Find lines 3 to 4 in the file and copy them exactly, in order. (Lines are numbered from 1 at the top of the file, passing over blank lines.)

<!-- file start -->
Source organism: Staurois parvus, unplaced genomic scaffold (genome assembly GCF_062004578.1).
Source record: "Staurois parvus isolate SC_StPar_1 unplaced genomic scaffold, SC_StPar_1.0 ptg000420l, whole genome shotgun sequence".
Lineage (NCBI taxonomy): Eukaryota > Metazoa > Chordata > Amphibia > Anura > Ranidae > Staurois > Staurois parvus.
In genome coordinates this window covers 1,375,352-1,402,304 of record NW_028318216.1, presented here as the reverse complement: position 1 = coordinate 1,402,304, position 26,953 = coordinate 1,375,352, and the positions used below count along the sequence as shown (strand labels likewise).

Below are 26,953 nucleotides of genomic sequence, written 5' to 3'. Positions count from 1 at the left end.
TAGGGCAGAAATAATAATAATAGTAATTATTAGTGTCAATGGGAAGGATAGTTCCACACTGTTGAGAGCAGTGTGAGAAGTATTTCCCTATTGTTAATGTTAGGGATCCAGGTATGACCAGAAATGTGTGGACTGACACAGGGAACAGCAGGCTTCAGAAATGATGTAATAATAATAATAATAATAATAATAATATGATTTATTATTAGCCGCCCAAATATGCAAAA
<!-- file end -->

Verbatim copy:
Lineage (NCBI taxonomy): Eukaryota > Metazoa > Chordata > Amphibia > Anura > Ranidae > Staurois > Staurois parvus.
In genome coordinates this window covers 1,375,352-1,402,304 of record NW_028318216.1, presented here as the reverse complement: position 1 = coordinate 1,402,304, position 26,953 = coordinate 1,375,352, and the positions used below count along the sequence as shown (strand labels likewise).